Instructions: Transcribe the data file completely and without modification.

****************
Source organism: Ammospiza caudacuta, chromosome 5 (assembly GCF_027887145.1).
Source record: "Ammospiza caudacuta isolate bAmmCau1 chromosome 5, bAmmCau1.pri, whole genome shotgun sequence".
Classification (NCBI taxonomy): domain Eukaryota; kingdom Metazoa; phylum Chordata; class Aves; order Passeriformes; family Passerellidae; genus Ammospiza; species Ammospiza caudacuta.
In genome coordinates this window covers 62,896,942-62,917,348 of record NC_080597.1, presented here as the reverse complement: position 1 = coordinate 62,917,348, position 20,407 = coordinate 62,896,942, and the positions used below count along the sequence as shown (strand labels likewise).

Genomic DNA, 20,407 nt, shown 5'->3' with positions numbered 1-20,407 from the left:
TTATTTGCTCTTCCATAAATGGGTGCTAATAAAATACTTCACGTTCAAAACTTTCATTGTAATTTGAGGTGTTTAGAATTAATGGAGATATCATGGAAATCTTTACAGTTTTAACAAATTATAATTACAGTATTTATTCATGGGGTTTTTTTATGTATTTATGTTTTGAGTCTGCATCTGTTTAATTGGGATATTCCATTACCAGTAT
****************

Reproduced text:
Source organism: Ammospiza caudacuta, chromosome 5 (assembly GCF_027887145.1).
Source record: "Ammospiza caudacuta isolate bAmmCau1 chromosome 5, bAmmCau1.pri, whole genome shotgun sequence".
Classification (NCBI taxonomy): domain Eukaryota; kingdom Metazoa; phylum Chordata; class Aves; order Passeriformes; family Passerellidae; genus Ammospiza; species Ammospiza caudacuta.
In genome coordinates this window covers 62,896,942-62,917,348 of record NC_080597.1, presented here as the reverse complement: position 1 = coordinate 62,917,348, position 20,407 = coordinate 62,896,942, and the positions used below count along the sequence as shown (strand labels likewise).

Genomic DNA, 20,407 nt, shown 5'->3' with positions numbered 1-20,407 from the left:
TTATTTGCTCTTCCATAAATGGGTGCTAATAAAATACTTCACGTTCAAAACTTTCATTGTAATTTGAGGTGTTTAGAATTAATGGAGATATCATGGAAATCTTTACAGTTTTAACAAATTATAATTACAGTATTTATTCATGGGGTTTTTTTATGTATTTATGTTTTGAGTCTGCATCTGTTTAATTGGGATATTCCATTACCAGTAT